+1: When I first learned Python, I used semicolons to make it more Java-like and familiar. It took some time to let some of the Java-isms go. I still, however, like abstract superclasses even though they're almost useless in Python. – S.Lott Mar 15 '10 at 14:58
There goes my desire to learn French. – fastcodejava Mar 15 '10 at 15:44
Better than getting a C++ in French – jdizzle Mar 15 '10 at 16:08

You could start by reading The Zen of Python. It'll give you some insight into how Python code is supposed to be written, provided you understand the language enough to understand what it's talking about. :-)

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If you are new to Python and coming from Java (or C#, or other similar statically typed OO language), these classic articles from PJ Eby and Ryan Tomayko are necessary reading:

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Some of the major ways in which Python differs from C/Java-like languages are:

  1. List comprehensions.

  2. Support for functional programming.

  3. The use of certain Pythonic constructs instead of similar C-like constructs although both seem to work (list comprehensions can be argued to be a part of this, but there are others).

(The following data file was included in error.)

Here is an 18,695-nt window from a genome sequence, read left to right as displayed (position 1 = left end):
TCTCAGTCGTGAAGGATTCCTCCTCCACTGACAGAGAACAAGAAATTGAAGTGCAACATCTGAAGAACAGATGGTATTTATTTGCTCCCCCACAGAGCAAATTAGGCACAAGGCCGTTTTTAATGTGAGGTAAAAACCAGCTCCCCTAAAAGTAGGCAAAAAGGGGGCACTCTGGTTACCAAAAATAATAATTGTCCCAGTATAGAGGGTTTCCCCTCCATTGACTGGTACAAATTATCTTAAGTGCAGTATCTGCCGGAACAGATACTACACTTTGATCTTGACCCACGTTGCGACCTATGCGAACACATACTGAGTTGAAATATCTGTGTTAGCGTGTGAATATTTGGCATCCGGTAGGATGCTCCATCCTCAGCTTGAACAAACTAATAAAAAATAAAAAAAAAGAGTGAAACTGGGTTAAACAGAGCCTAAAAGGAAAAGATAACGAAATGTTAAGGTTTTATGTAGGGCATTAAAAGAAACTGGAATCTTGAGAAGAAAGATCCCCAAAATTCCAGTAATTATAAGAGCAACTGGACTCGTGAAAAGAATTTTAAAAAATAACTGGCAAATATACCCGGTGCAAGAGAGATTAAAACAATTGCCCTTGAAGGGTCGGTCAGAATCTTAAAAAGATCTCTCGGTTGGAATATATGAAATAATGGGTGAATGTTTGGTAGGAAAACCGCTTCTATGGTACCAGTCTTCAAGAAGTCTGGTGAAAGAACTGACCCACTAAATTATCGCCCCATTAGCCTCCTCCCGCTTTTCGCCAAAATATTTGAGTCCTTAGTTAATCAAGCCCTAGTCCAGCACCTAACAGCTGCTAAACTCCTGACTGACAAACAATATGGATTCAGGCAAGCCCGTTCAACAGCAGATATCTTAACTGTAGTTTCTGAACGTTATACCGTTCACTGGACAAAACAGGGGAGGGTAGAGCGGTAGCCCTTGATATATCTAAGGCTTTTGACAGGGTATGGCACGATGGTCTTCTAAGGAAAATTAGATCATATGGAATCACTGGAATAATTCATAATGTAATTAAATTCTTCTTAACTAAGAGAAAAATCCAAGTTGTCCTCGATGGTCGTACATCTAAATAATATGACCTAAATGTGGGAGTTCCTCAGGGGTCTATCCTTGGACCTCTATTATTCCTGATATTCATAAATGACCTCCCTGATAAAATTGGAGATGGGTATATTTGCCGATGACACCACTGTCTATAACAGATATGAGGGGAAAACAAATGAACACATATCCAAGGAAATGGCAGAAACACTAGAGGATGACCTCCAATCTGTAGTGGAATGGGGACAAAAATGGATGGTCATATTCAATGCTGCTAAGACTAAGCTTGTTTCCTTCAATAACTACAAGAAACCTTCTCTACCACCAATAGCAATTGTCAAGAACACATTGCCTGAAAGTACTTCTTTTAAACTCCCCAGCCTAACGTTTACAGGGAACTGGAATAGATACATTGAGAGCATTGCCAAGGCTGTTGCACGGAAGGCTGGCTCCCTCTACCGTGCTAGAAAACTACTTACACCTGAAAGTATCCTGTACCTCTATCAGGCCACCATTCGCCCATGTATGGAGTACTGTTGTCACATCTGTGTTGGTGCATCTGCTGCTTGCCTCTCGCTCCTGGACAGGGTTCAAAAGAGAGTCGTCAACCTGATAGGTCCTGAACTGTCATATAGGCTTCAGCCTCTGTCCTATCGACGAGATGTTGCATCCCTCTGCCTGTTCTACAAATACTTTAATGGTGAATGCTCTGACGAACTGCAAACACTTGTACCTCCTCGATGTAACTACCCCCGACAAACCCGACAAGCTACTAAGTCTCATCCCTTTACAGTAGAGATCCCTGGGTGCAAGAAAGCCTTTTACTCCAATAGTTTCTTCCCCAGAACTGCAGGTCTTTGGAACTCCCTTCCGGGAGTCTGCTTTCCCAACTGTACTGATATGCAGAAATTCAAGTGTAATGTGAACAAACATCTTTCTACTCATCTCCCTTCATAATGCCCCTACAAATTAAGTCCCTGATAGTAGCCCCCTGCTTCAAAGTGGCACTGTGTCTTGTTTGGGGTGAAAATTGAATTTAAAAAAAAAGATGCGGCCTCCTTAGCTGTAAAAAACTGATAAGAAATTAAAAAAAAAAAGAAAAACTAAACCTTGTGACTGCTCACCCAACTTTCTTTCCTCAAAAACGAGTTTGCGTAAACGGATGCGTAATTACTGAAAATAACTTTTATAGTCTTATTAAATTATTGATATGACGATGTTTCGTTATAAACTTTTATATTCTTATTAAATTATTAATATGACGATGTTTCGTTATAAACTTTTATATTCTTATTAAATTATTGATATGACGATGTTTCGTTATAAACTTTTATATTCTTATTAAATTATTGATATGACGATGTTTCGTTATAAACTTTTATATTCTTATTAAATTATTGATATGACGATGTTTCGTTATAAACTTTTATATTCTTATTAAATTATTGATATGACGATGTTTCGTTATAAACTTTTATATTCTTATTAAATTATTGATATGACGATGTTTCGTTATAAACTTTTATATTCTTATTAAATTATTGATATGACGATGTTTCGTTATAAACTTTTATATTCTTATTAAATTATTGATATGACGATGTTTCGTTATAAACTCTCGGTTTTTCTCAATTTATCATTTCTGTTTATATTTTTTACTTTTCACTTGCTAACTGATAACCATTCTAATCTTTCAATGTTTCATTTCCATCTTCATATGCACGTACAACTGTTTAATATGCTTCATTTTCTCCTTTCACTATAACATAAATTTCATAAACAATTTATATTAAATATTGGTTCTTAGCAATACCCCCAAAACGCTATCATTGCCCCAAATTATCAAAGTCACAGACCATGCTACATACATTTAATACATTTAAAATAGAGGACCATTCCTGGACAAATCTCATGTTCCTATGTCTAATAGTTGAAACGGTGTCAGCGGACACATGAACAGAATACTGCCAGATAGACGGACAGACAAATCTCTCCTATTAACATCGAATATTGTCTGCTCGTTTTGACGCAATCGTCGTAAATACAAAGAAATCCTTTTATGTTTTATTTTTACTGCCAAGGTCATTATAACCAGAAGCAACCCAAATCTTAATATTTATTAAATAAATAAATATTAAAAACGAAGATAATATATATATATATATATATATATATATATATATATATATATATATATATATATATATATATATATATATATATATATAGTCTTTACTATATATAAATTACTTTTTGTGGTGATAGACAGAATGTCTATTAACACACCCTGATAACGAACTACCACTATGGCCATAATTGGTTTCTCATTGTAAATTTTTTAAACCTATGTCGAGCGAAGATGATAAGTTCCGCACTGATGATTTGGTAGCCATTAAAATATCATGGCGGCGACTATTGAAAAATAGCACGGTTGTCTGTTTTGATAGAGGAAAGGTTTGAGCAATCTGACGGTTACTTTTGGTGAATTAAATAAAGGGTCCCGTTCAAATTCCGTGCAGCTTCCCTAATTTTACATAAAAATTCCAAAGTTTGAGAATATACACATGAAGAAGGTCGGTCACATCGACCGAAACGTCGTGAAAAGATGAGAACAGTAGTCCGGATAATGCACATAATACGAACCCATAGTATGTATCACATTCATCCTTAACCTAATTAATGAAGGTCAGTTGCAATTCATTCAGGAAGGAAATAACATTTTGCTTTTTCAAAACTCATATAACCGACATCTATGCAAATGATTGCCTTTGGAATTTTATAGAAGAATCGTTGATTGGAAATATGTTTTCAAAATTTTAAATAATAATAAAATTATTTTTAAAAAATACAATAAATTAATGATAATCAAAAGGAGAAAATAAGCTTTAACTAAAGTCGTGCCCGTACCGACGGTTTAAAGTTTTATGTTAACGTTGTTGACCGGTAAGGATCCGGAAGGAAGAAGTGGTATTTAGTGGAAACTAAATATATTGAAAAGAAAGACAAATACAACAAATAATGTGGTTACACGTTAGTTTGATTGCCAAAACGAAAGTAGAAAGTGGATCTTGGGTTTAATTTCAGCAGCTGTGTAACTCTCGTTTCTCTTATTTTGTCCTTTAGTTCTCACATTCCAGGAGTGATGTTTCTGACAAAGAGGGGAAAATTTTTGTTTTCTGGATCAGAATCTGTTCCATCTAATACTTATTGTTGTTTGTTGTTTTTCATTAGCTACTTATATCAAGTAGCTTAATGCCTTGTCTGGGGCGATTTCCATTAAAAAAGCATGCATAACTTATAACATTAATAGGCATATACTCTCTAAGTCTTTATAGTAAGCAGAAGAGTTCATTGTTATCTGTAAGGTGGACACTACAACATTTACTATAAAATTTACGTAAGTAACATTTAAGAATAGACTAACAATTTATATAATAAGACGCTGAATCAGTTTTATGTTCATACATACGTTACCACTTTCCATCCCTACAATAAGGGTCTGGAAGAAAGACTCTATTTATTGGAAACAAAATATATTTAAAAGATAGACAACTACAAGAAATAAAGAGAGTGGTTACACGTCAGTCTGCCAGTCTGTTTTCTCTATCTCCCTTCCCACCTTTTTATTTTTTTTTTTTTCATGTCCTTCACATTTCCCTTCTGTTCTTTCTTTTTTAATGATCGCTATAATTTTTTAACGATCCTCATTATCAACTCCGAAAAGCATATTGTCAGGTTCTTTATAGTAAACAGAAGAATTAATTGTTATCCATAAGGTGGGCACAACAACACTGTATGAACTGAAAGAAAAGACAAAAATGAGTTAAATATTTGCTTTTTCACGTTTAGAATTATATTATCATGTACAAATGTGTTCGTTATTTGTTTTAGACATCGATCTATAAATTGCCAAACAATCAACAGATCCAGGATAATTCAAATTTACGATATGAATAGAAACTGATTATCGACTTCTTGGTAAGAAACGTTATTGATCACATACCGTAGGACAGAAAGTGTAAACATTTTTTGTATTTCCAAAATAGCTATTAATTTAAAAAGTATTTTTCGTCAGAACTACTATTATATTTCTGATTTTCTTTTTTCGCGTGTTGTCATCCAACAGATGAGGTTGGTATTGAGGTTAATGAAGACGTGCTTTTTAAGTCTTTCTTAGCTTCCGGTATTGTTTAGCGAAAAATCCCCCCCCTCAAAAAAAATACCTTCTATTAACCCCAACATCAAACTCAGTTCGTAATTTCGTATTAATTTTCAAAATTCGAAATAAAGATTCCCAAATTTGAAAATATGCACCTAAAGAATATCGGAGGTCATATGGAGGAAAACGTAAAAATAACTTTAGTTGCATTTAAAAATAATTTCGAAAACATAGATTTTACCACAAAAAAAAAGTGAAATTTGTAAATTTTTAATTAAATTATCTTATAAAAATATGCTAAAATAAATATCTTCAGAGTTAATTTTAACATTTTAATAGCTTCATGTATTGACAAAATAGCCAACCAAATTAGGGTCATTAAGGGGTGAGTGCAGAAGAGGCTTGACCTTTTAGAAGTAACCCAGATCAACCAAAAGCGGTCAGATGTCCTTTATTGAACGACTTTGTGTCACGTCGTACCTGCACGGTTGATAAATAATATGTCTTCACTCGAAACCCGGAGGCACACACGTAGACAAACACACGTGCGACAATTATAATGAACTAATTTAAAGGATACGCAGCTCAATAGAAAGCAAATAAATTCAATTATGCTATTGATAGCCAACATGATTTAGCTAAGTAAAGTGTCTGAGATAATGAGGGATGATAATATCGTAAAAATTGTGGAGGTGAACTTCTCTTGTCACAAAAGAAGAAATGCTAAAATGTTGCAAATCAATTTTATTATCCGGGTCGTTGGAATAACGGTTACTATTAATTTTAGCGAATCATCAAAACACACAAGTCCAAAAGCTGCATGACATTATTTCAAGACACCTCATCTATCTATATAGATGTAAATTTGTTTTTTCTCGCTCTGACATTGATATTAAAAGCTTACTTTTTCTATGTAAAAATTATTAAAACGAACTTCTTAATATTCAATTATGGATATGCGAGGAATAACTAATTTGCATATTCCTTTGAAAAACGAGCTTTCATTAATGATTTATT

There are others, but these are the main ones that bugged me when I first started Python (and I had come from years of Java like you).

Before using any of these, it is helpful to understand why you should go for pythonic code rather than the usual C/Java way in Python, although both give you the same output.

For starters, Python provides some powerful features not available in C/Java that makes your code much clearer and simpler (although this is subjective, and might not look any better to someone coming from Java at first). The first two points fall into this category. For example, support for functions as first class objects and closures makes it easy to do things that would need all kinds of weird acrobatics with inner classes in Java.